Sunday, February 24, 2008
Early Spanish Account of Blue Spring
Blue Spring, near Marianna, has been a Jackson County landmark for centuries.
In 1693, a Spanish missionary named Rodrigo de la Barreda visited the spring and wrote a fascinating account in his journal. Friar Barreda called the spring by its early name, "Calistoble." Possibly a Chacato Indian word, its exact meaning is unknown.
Here is Friar Barreda's description:
On June 11 we proceeded northwest through various woods and pine groves and in about five leagues, reached such a large and excellent spring that a stream deep enough for canoes actually issues from it - the Indians sail on it. This stream joins the Apalachicola river a league more or less above where the latter empties into the sea. This spring is entirely surrounded by woods with many walnut, evergreen oak, laurel, common oak, sassafras, and some pine trees; around it are numerous huge rocks and habitable caves frequented by the Indians on their hunting trips for bear, deer and bufflo, of which there is an abundance. The soil for three or four leagues round about is rich and suitable for all kinds of cultivation. There are very excellent wild grapes on the many vines, and many luscious chestnuts. Here we spent the night, thanking God for such a pleasant and delightful spot uninhabited save for the wild animals who enjoy it.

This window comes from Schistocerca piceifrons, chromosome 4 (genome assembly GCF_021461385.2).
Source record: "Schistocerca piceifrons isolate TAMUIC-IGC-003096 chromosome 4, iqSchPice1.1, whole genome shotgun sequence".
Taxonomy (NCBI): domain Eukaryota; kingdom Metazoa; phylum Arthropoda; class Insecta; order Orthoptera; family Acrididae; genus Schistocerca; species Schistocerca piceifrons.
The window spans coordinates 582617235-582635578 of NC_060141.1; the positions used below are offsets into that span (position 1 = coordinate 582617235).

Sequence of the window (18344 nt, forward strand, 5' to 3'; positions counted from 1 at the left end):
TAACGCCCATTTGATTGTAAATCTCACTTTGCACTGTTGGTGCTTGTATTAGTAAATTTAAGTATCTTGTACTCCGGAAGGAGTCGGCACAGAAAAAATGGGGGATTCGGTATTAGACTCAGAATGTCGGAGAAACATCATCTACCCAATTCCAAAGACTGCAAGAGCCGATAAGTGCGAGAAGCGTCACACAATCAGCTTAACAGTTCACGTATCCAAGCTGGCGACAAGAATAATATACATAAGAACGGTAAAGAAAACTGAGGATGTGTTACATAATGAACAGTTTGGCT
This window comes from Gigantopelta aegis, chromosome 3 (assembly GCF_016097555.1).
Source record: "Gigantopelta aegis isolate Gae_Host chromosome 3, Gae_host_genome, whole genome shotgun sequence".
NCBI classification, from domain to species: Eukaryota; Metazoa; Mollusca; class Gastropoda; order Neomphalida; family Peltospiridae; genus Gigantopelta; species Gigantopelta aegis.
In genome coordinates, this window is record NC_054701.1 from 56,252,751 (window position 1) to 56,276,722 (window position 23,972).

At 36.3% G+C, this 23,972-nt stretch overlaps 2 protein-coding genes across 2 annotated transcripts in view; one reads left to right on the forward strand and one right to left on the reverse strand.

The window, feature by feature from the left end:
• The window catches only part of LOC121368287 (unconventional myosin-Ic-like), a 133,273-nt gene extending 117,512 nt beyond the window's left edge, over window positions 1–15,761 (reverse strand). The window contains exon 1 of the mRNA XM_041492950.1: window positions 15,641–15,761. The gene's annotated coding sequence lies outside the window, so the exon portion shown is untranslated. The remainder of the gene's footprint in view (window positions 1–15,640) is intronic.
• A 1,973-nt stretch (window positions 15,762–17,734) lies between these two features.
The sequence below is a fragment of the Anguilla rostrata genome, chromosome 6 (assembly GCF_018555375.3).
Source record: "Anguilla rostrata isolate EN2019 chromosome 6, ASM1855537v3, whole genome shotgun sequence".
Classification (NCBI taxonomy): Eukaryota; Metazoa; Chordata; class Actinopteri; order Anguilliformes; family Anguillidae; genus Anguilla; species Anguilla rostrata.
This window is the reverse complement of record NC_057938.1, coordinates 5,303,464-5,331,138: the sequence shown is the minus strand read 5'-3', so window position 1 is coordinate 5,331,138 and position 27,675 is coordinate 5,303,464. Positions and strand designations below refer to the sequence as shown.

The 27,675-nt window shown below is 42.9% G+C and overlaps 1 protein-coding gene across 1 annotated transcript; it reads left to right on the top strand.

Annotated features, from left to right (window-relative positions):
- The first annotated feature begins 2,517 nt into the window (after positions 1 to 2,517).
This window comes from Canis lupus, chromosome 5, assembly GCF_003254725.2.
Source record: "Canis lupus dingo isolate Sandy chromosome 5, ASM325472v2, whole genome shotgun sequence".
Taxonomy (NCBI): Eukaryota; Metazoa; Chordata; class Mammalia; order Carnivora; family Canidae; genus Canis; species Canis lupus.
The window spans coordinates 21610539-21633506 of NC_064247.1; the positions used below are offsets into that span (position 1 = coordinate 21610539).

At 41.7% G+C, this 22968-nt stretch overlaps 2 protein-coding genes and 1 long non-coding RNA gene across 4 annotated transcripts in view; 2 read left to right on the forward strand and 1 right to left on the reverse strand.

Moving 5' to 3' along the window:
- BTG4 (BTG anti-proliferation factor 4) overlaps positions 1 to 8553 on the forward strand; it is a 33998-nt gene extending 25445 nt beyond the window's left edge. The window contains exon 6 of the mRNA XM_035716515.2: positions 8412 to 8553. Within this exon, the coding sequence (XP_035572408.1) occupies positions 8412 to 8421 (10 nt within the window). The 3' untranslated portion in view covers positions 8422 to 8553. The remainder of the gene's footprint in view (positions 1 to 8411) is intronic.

Friar Barreda's description provides a unique view of the spring and Spring Creek before the latter was dammed to create today's Merritt's Mill Pond. He measured distance in Spanish leagues, which measured about the same as three miles.